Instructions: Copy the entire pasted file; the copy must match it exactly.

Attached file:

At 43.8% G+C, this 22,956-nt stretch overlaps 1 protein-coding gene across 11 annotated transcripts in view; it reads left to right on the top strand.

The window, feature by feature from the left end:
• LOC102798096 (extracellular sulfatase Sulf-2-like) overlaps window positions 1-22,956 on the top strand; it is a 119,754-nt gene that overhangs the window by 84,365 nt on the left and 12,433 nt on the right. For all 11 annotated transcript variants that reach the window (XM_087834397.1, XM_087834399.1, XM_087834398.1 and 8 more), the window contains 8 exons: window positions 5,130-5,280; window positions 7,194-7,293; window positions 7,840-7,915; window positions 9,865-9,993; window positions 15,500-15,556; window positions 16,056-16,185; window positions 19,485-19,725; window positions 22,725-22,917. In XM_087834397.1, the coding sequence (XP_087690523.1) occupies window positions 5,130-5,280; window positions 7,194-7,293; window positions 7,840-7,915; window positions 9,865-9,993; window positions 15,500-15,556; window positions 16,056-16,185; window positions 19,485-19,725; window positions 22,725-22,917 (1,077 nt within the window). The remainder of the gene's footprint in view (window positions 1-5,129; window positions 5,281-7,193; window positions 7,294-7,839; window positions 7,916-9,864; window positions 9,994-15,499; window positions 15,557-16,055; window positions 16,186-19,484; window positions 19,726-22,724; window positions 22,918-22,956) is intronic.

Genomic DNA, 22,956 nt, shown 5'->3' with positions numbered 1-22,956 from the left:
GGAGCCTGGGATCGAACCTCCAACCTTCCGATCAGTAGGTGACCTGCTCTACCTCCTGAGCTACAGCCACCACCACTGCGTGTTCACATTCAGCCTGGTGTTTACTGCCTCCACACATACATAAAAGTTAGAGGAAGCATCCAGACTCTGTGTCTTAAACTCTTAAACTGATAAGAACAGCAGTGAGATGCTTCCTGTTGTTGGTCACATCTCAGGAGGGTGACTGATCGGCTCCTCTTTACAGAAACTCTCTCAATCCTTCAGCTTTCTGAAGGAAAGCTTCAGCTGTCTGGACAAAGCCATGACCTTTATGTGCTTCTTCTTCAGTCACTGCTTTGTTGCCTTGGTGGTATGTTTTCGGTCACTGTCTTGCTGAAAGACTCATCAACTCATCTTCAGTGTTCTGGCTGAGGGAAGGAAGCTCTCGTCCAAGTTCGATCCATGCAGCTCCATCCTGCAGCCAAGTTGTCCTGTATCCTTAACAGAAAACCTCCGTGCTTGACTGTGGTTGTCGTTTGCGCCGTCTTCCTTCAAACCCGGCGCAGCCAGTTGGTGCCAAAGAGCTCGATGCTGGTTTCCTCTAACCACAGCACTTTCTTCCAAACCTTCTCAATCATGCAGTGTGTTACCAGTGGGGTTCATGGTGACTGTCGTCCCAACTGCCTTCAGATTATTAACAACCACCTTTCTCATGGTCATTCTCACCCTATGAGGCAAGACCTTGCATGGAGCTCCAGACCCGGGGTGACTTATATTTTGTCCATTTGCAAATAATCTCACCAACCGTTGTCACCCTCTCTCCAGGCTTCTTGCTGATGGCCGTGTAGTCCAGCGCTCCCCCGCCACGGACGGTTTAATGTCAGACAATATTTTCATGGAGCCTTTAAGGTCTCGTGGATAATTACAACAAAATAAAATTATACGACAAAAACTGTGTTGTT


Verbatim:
At 43.8% G+C, this 22,956-nt stretch overlaps 1 protein-coding gene across 11 annotated transcripts in view; it reads left to right on the top strand.

The window, feature by feature from the left end:
• LOC102798096 (extracellular sulfatase Sulf-2-like) overlaps window positions 1-22,956 on the top strand; it is a 119,754-nt gene that overhangs the window by 84,365 nt on the left and 12,433 nt on the right. For all 11 annotated transcript variants that reach the window (XM_087834397.1, XM_087834399.1, XM_087834398.1 and 8 more), the window contains 8 exons: window positions 5,130-5,280; window positions 7,194-7,293; window positions 7,840-7,915; window positions 9,865-9,993; window positions 15,500-15,556; window positions 16,056-16,185; window positions 19,485-19,725; window positions 22,725-22,917. In XM_087834397.1, the coding sequence (XP_087690523.1) occupies window positions 5,130-5,280; window positions 7,194-7,293; window positions 7,840-7,915; window positions 9,865-9,993; window positions 15,500-15,556; window positions 16,056-16,185; window positions 19,485-19,725; window positions 22,725-22,917 (1,077 nt within the window). The remainder of the gene's footprint in view (window positions 1-5,129; window positions 5,281-7,193; window positions 7,294-7,839; window positions 7,916-9,864; window positions 9,994-15,499; window positions 15,557-16,055; window positions 16,186-19,484; window positions 19,726-22,724; window positions 22,918-22,956) is intronic.

Genomic DNA, 22,956 nt, shown 5'->3' with positions numbered 1-22,956 from the left:
GGAGCCTGGGATCGAACCTCCAACCTTCCGATCAGTAGGTGACCTGCTCTACCTCCTGAGCTACAGCCACCACCACTGCGTGTTCACATTCAGCCTGGTGTTTACTGCCTCCACACATACATAAAAGTTAGAGGAAGCATCCAGACTCTGTGTCTTAAACTCTTAAACTGATAAGAACAGCAGTGAGATGCTTCCTGTTGTTGGTCACATCTCAGGAGGGTGACTGATCGGCTCCTCTTTACAGAAACTCTCTCAATCCTTCAGCTTTCTGAAGGAAAGCTTCAGCTGTCTGGACAAAGCCATGACCTTTATGTGCTTCTTCTTCAGTCACTGCTTTGTTGCCTTGGTGGTATGTTTTCGGTCACTGTCTTGCTGAAAGACTCATCAACTCATCTTCAGTGTTCTGGCTGAGGGAAGGAAGCTCTCGTCCAAGTTCGATCCATGCAGCTCCATCCTGCAGCCAAGTTGTCCTGTATCCTTAACAGAAAACCTCCGTGCTTGACTGTGGTTGTCGTTTGCGCCGTCTTCCTTCAAACCCGGCGCAGCCAGTTGGTGCCAAAGAGCTCGATGCTGGTTTCCTCTAACCACAGCACTTTCTTCCAAACCTTCTCAATCATGCAGTGTGTTACCAGTGGGGTTCATGGTGACTGTCGTCCCAACTGCCTTCAGATTATTAACAACCACCTTTCTCATGGTCATTCTCACCCTATGAGGCAAGACCTTGCATGGAGCTCCAGACCCGGGGTGACTTATATTTTGTCCATTTGCAAATAATCTCACCAACCGTTGTCACCCTCTCTCCAGGCTTCTTGCTGATGGCCGTGTAGTCCAGCGCTCCCCCGCCACGGACGGTTTAATGTCAGACAATATTTTCATGGAGCCTTTAAGGTCTCGTGGATAATTACAACAAAATAAAATTATACGACAAAAACTGTGTTGTT